Report a Leopard Seal Sighting
Ways to report your sightings
Please report all leopard seal sightings (even if you think someone else already has) as soon as possible. This will enable us to send any nearby researchers to collect more data and alert the appropriate authorities in the area (if required).
IMPORTANT INFORMATION TO REPORT
Was the seal last seen within the last 24 hours? We may be able to send a researcher to the seal.
Date: We welcome all sightings old and new, so please make sure we know when the seal was seen, even if you only know the month or year.
Time first and last seen: If you can remember the time you first and last saw the seal please tell us so that we can learn more about the seals behaviour.
Location: Please be as specific as possible about location or provide a GPS location, especially if the seal might still be there (e.g. 100m south of Beach Street Entrance, Sandy Beach, Beachtown). If in a marina, please include where in the marina the seal was seen (e.g. pier G, the marina, marinatown).
Photographs/videos: Please let us know if you were able to photograph or take videos of the seal.
Concerns: If you see anything that concerns you please report it to us ASAP. Things which may be of concern include the seal being in poor condition, the seal being in a busy location or the seal being harassed. See ‘Protecting Leopard Seals’ to learn more about what needs to be reported and where you can make your report.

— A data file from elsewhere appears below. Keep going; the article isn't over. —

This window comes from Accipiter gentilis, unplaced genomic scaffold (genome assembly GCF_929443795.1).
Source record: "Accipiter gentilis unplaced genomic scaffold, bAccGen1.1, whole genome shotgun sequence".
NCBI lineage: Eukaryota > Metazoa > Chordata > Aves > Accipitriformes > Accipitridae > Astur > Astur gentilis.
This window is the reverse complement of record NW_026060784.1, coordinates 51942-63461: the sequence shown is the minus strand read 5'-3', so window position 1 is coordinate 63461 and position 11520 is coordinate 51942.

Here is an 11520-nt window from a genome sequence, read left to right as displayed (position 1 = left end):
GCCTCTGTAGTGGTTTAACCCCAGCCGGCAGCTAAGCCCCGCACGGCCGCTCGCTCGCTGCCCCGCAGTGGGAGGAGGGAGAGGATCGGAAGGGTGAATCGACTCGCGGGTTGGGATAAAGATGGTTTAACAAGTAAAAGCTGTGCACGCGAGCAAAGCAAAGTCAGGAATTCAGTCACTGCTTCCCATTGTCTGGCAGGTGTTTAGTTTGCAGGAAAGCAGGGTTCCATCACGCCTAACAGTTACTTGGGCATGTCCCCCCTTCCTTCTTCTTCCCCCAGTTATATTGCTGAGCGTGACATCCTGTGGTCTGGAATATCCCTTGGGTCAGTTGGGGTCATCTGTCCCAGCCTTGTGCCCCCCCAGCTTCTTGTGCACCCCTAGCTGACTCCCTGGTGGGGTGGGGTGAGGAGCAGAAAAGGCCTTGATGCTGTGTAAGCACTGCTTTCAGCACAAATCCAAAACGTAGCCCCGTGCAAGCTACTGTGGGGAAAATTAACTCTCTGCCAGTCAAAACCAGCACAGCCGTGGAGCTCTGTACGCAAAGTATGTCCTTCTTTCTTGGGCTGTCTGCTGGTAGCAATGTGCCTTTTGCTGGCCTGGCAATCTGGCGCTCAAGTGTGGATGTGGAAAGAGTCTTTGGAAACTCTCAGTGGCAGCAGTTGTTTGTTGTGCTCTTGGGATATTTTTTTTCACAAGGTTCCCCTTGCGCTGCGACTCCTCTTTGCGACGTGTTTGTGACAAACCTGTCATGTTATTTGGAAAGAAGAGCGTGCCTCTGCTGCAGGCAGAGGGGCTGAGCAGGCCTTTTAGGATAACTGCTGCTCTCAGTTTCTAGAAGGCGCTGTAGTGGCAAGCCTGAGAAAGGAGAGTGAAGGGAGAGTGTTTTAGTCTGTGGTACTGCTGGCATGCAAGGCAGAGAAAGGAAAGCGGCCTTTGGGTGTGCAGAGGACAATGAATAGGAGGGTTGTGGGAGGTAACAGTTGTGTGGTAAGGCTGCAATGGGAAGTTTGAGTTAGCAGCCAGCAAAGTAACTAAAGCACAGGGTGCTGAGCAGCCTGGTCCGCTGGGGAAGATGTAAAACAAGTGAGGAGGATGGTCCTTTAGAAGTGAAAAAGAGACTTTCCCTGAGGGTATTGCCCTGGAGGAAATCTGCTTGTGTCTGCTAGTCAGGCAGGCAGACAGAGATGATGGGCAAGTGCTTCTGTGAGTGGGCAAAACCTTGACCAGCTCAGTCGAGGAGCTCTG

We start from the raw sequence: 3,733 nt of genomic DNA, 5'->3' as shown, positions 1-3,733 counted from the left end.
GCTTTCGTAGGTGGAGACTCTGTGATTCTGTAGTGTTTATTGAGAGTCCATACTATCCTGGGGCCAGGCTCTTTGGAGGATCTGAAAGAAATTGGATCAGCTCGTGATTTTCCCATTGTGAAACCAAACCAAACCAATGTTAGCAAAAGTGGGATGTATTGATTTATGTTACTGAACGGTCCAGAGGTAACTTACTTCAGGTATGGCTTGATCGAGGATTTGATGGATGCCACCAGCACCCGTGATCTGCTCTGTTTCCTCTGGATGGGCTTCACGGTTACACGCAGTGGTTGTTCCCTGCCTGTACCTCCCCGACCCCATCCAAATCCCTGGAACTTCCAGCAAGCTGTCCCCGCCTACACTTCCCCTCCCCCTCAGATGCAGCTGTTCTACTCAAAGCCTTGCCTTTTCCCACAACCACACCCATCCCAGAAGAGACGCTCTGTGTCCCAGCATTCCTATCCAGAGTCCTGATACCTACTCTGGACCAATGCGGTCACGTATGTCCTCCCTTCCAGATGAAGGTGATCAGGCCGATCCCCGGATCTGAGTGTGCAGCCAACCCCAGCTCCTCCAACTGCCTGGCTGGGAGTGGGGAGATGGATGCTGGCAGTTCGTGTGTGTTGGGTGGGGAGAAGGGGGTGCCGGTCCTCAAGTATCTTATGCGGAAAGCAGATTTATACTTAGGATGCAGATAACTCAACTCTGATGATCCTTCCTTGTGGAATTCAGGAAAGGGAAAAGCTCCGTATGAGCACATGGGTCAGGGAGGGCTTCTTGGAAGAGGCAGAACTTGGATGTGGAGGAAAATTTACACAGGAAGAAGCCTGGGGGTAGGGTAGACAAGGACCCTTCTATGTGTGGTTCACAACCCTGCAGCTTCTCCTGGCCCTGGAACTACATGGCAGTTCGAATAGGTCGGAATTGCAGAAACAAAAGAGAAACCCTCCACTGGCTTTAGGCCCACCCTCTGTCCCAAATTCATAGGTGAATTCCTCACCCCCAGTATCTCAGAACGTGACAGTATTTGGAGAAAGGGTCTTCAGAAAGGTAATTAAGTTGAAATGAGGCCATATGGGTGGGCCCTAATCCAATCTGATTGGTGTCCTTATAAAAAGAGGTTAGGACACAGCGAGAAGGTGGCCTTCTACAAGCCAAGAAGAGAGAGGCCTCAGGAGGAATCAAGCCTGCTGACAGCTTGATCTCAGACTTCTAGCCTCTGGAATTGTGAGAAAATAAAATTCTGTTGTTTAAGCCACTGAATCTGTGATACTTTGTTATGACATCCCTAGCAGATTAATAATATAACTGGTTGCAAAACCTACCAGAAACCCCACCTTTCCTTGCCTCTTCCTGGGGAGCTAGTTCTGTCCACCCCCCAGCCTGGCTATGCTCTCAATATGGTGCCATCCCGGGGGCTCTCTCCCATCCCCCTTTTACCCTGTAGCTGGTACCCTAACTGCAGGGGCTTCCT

Collecting sightings information & samples
Providing photographs of the left and right sides of the head and body, and one of the belly will allow us to identify the individual via its unique pelage (fur) patterns. Belly shots also allow us to determine if the seal you have seen is a male or female. Please send us uncompressed (original) photographs.
Videos of leopard seals help us to learn more about their behaviour. If the video is sent to us in high enough quality, we can also extract screen shots to identify the seal. Please send us uncompressed (original) videos.
If you find leopard seal scat (the scientific name for seal poo) please call us ASAP, or even better, collect it for us. Please check our page on how to collect scat and what we can find inside.
Leopardseals.org takes no responsibility for the actions of members of the public approaching leopard seals. It is each person’s responsibility to ensure their own safety and the well-being of the seal. As a minimum follow these guidelines on approaching leopard seals and always adhere to the Marine Mammals Protection Act 1978 (MMPA).
We ask that you email us all photographs and videos you have of a leopard seal.
Most email providers limit the size of the emails you can send, and this can cause issues when sending us photographs and videos. We use the free website www.wetransfer.com which allows you to send up to 2GB of attachments to our email address (info@LeopardSeals.org). Simply follow these easy steps or check out this video.
- Choose free version
- Upload photographs and videos from the leopard seal sighting
- Enter our email address in email to: email@example.com
- Enter your email address
- Enter your name, the date of when you saw the seal and the location where you saw the seal, as the ‘message’.
- Click transfer
We take your privacy seriously. Any information you submit will be strictly used for the purposes communicating with you and for research and leopard seal advocacy. Leopardseals.org.